Posted by Curt on 11 May, 2021 at 2:23 pm. 2 comments already!


by Ace

“Gain-of-function” is the deliberately anodyne jargon for giving a virus a potent new ability it didn’t have — like altering the protein spikes of a bat virus so that it can infect humans.
Which is precisely what Dr. Shi “The Bat Lady” was doing at the laughably-sloppy Wuhan Institute of Virology.
And the US government was funding the Wuhan Institute of Virology indirectly, by funding a group called “EcoHealth Alliance,” which in turn sent part of the money it got from the US government to Wuhan.
A bit of reading will help you spot Fauci’s evasions — and lies.
Michael Tracy writes of the powerful case that The Bat Lady made Covid-19 in her lab and let it escape.
And he writes of the media’s refusal to correct its prior claims that the lab-leak hypothesis was a “conspiracy theory” that was “debunked” within days of the covid outbreak making headlnes.

These declarations [that the lab-leak hypothesis is “debunked”] look dopier than ever after a new article was published this week by the journalist Nicholas Wade, who for many years was a science correspondent for the New York Times. At the very least, Wade demonstrates that the “lab-leak” theory ought not to be discounted. But he also goes much further, showing that the theory is in fact highly plausible. The article was first self-published on Medium, then later reproduced by the Bulletin of Atomic Scientists. While long, it’s worth reading in full even if (like me) you are effectively illiterate in the technical scientific details.In summary, here’s what one might call a “kicker” paragraph:

It’s documented that researchers at the Wuhan Institute of Virology were doing gain-of-function experiments designed to make coronaviruses infect human cells and humanized mice.

“Humanized mice” are genetically modified mice whose cells have human-like walls, which permits them to be used as test subjects to see if viruses will affect humans.

This is exactly the kind of experiment from which a SARS2-like virus could have emerged. The researchers were not vaccinated against the viruses under study, and they were working in the minimal safety conditions of a BSL2 laboratory. So escape of a virus would not be at all surprising.

Biosafety Level 2 is the same level of bio-security required in your local dentist office. It requires a facemask, some gloves, and signage indicating that this is a BSL2 area.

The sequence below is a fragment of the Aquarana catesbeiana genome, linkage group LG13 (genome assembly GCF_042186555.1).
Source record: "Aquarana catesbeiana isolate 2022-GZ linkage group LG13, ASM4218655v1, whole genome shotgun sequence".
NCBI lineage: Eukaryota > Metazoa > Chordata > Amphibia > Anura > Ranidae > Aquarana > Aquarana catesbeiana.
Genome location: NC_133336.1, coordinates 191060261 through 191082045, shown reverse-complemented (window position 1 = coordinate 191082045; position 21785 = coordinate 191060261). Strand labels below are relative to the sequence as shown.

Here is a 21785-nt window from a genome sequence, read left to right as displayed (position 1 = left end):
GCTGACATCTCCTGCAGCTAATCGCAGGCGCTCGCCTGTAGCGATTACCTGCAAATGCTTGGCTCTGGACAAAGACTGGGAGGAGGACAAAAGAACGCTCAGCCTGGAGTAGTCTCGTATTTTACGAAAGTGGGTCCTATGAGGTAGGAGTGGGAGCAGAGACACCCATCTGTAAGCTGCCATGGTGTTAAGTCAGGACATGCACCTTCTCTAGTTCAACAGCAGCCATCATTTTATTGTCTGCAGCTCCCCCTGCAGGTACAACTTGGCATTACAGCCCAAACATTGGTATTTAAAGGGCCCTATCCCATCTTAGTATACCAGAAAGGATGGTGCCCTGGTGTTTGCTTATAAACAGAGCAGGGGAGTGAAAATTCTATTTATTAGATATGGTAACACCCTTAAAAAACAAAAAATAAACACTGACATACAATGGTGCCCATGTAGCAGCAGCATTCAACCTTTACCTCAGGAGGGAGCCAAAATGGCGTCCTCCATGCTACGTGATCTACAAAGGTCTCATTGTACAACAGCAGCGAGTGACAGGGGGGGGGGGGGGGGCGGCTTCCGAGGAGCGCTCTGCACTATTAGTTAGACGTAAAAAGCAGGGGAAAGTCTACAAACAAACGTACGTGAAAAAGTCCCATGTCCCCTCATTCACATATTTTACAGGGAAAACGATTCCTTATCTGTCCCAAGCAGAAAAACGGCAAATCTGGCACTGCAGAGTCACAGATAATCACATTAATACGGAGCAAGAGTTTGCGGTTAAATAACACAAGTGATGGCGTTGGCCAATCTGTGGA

Obviously, viruses can easily escape this “security” regime.
And they frequently do.

In all of China, the pandemic broke out on the doorstep of the Wuhan institute. The virus was already well adapted to humans, as expected for a virus grown in humanized mice. It possessed an unusual enhancement, a furin cleavage site, which is not possessed by any other known SARS-related beta-coronavirus, and this site included a double arginine codon also unknown among beta-coronaviruses. What more evidence could you want, aside from the presently unobtainable lab records documenting SARS2’s creation?

I noted that covid-19 had a furin cleavage site just as you’d expect to see in an engineered virus, but I forgot to include the critical detail that this sort of feature is rare and is not found in any other SARS-related coronaviruses.

Wade also quotes the eminent virologist David Baltimore, the former president of CalTech and discoverer of an enzyme used in all PCR-based COVID tests, as saying:
“When I first saw the furin cleavage site in the viral sequence, with its arginine codons, I said to my wife it was the smoking gun for the origin of the virus… These features make a powerful challenge to the idea of a natural origin for SARS2.”
So there you have one of the most esteemed virologists in the world stating that the current body of evidence poses a “powerful challenge” to the theory that the SARS-CoV-2 virus originated by jumping naturally from wildlife to humans, which is the theory that has been propagated ubiquitously across the media for the past 15 months. And this after we’d all been confidently told by journalists at major national outlets that an alternative hypothesis — that it originated by leakage at a lab — was no more than a “conspiracy theory,” and had been authoritatively “debunked.”

Tracey notes that the Washington Post was among the most aggressive outlets proclaiming that the lab-leak theory was “debunked” — but resorted to selectively quoting an expert who actually supported the possibility of a lab-leak as the source of covid by simply refusing to report that portion of his remarks:

This is interesting because one of the expert sources quoted in the Washington Post article as purportedly having “debunked” the lab-leak theory, molecular biologist Richard Ebright of Rutgers University, is also quoted in Wade’s new article giving strong credence to the theory. Moreover, Ebright affirmed in a declaration to me his view that the lab-leak theory has actually been the strongest hypothesis about the origin of COVID since… January 2020. A month before the Washington Post cited him as a preeminent “debunker” of the theory.

Ebright did say that the genomic analysis did not support the conclusion of an artificially engineered virus — which the Washington Post reported.
But he also said that the possibility of a lab leak was a very real possibility — which the Washington Post refused to report.
He wrote to Tracey, saying:

I was surprised that the February 17, 2020 article in WaPo quoted only my comments on the genome sequence and not my comments on the lab-accident hypothesis.

I think this guy means that the virus might have been natural, but it escaped from the lab it where was being experimented on. I’m not sure.
The Washington Post sure was determined to, um, “simplify” his testimony to conform to the narrative they chose (with no scientific expertise of their own) as the obviously-correct one.
Tracey writes:

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